From: "eighth_conn_inf" <eighth_conn_inf@...>
        To: <TalkAntietam@yahoogroups.com>
        Sent: Sunday, February 28, 2010 2:27 PM
        Subject: [TalkAntietam] Re: Belinda Springs


        > GM
        > A quick search shows a picture of the resort on page 21 of "Images of America, Washington County," by Rubin, ISBN 978-0738514185. You may see it on Amazon on "look inside."
        >
        > LF
        >
        > --- In TalkAntietam@yahoogroups.com, "G E Mayers" <gerry1952@...> wrote:
        >>
        >> Dear Larry,
        >>
        >> Thanks for the info; the Register application for the Sharpsburg village is also very interesting. I shall have to review that at more length.
        >>
        >> Any photos available of the Snavely farm?
        >>
        >> Yr. Obt. Svt.
        >> G E "Gerry" Mayers
        >>
        >> To Be A Virginian, either by birth, marriage, adoption, or even on one's mother's side, is an introduction to any state in the Union, a passport to any foreign country, and a benediction from the Almighty God. --Anonymous
        >> ----- Original Message -----
        >> From: "eighth_conn_inf" <eighth_conn_inf@...>
        >> To: <TalkAntietam@yahoogroups.com>
        >> Sent: Sunday, February 28, 2010 11:19 AM
        >> Subject: [TalkAntietam] Re: Belinda Springs
        >>
        >>
        >> > Maybe these words can help:
        >> >
        >> > Snavely farm (Belinda Springs)
        >> >
        >> > Near Snavely's Ford below the Burnside Bridge on the Antietam is the old
        >> > Snavely farm which existed earlier as Belinda Springs farm, an early-
        >> > 19th-century resort. It is located at the end of a long private lane.
        >> > The buildings are situated at the base of a steep bluff and face east or
        >> > toward the creek. What remains of the Belinda Springs complex is a twostory
        >> > log dwelling and a one-and-one-half-story stone structure with frame
        >> > addition giving it an upper story and attaching it to the log section, several
        >> > frame outbuildings, and the ruins of a large frame bank barn set on high stone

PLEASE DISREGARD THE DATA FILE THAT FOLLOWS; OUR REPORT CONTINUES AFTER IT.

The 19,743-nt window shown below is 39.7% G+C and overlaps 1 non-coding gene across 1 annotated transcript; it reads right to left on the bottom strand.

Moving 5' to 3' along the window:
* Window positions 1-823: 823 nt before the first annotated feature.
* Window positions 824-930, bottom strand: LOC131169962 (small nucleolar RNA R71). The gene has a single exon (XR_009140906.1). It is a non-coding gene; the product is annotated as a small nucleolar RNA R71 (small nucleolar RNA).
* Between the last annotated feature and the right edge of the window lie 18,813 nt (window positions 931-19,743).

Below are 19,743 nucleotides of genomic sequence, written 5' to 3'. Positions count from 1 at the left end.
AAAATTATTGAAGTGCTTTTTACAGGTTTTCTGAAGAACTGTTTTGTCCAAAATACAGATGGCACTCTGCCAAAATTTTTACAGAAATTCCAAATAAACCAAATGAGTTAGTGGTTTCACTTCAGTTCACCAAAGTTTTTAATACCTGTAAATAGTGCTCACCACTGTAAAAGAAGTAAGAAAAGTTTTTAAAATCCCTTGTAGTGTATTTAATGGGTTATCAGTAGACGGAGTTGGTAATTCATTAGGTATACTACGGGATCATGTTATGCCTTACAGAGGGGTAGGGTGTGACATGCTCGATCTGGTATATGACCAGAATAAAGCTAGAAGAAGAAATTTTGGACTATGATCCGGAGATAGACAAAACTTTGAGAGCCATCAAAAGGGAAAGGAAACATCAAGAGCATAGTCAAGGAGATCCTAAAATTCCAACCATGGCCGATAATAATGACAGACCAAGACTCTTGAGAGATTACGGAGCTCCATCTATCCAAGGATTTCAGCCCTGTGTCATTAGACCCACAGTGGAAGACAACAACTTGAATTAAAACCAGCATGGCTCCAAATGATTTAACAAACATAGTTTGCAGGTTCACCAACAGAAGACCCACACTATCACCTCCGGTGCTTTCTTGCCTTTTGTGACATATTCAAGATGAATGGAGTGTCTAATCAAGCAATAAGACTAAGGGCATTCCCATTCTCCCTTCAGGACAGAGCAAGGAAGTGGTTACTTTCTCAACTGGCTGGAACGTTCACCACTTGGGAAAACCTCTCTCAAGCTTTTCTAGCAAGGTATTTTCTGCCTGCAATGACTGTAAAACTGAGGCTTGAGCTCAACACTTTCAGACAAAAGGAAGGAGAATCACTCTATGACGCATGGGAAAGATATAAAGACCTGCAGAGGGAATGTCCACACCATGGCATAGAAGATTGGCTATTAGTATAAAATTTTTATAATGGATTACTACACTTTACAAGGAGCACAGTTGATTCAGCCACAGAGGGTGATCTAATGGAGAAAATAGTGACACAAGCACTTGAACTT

>> > foundations. A small stone structure housing one of the springs also remains.
        >> > Before the war, Belinda Springs was a regionally well-known health spa.
        >> > There was a large complex of buildings where many visitors came to stay and
        >> > take the cure. In 1832, a cholera epidemic broke out among Irish workers
        >> > on the C & O Canal and Belinda Springs as a resort was closed for good.
        >> > During the Battle of Antietam, the Snavely family owned Belinda Springs,
        >> > and it was near Snavely's Ford where Rodman's command crossed the Antietam
        >> > to outflank the impasse at the Burnside Bridge. Belinda Springs has already
        >> > been submitted to the National Register as a separate nomination.
        >> >
        >> > a. Farmhouse
        >> >
        >> > The log structure is a two-story, three-bay dwelling set on fieldstone
        >> > foundations. It is constructed of large hewn-squared logs, many of which
        >> > are greater than one foot in width. The exterior wall surface was
        >> > apparently sheathed with rough cast applied over split lath. Over this
        >> > had been placed wooden weatherboarding. More recently, brick composition
        >> > siding had sheathed the walls. A shed roof porch extends along the
        >> > south gable wall. An enclosed walkway of frame construction along the
        >> > east elevation links it to the stone structure. At present, the roof of
        >> > the log structure is sheathed with sheet metal. Probably the most
        >> > unusual feature of the log structure is an interior partition of wattle
        >> > and daub.
        >> >
        >> > b. Stone house
        >> >
        >> > Linked by the walkway to this log building is a one-and-one-half-story
        >> > stone structure constructed of roughly coursed local limestone. A
        >> > frame one-story addition has raised the height of this stone building.
        >> > A massive stone chimney is located in the east gable end.
        >> >
        >> > c. The Belinda Springs Hotel
        >> >
        >> > Extending to the north of the log building are the remains of foundations
        >> > of a large extension. This was once a high two-story building of log
        >> > construction sheathed with weatherboarding. This structure, torn down
        >> > earlier in this century, was known as the Belinda Springs Hotel.
        >> >
        >> >
        >> > d. Spring
        >> >
        >> > East of the existing structures is a spring over which is a small stone
        >> > building and remnants of an attached stone wall. This spring supposedly
        >> > supplied drinking water for the complex. Nearby were other springs deemed
        >> > medicinal with high mineral content.
        >> >
        >> > Link:
        >> >
        >> > http://pdfhost.focus.nps.gov/docs/NRHP/Text/66000038.pdf
        >> >
        >> > Probably now on private property?
        >> >
        >> > Larry
        >> >
        >> > --- In TalkAntietam@yahoogroups.com, "s_recker" <recker@> wrote:
        >> >>
        >> >> Can someone please point me to Belinda Springs on a map? Thanks.
        >> >>
        >> >
        >> >
        >> >
        >>
        >
        >
        >
      • eighth_conn_inf
        GM And if you use that link and change the last digits just before .pdf, you can see others such as the C&O Canal:
        Message 3 of 9 , Feb 28, 2010
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          GM

          And if you use that link and change the last digits just before .pdf, you can see others such as the C&O Canal:

          http://pdfhost.focus.nps.gov/docs/NRHP/Text/66000036.pdf